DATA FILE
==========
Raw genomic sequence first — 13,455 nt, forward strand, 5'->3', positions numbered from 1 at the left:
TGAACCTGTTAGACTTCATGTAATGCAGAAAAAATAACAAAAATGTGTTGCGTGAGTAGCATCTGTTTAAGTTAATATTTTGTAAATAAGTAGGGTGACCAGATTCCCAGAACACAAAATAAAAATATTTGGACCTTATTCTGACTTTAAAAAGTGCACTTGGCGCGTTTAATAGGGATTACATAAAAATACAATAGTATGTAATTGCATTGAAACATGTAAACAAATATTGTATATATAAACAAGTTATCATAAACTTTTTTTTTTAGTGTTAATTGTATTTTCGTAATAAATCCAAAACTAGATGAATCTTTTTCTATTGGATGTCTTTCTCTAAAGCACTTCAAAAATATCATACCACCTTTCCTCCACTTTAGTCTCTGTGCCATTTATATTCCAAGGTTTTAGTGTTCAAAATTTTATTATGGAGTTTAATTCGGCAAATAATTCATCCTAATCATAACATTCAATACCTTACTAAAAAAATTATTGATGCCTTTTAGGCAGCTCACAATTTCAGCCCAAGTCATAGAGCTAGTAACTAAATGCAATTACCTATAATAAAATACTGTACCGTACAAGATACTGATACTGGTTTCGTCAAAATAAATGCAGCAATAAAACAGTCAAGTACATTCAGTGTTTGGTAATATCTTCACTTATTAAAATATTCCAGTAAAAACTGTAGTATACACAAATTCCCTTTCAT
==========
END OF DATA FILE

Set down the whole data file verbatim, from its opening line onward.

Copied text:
Raw genomic sequence first — 13,455 nt, forward strand, 5'->3', positions numbered from 1 at the left:
TGAACCTGTTAGACTTCATGTAATGCAGAAAAAATAACAAAAATGTGTTGCGTGAGTAGCATCTGTTTAAGTTAATATTTTGTAAATAAGTAGGGTGACCAGATTCCCAGAACACAAAATAAAAATATTTGGACCTTATTCTGACTTTAAAAAGTGCACTTGGCGCGTTTAATAGGGATTACATAAAAATACAATAGTATGTAATTGCATTGAAACATGTAAACAAATATTGTATATATAAACAAGTTATCATAAACTTTTTTTTTTAGTGTTAATTGTATTTTCGTAATAAATCCAAAACTAGATGAATCTTTTTCTATTGGATGTCTTTCTCTAAAGCACTTCAAAAATATCATACCACCTTTCCTCCACTTTAGTCTCTGTGCCATTTATATTCCAAGGTTTTAGTGTTCAAAATTTTATTATGGAGTTTAATTCGGCAAATAATTCATCCTAATCATAACATTCAATACCTTACTAAAAAAATTATTGATGCCTTTTAGGCAGCTCACAATTTCAGCCCAAGTCATAGAGCTAGTAACTAAATGCAATTACCTATAATAAAATACTGTACCGTACAAGATACTGATACTGGTTTCGTCAAAATAAATGCAGCAATAAAACAGTCAAGTACATTCAGTGTTTGGTAATATCTTCACTTATTAAAATATTCCAGTAAAAACTGTAGTATACACAAATTCCCTTTCAT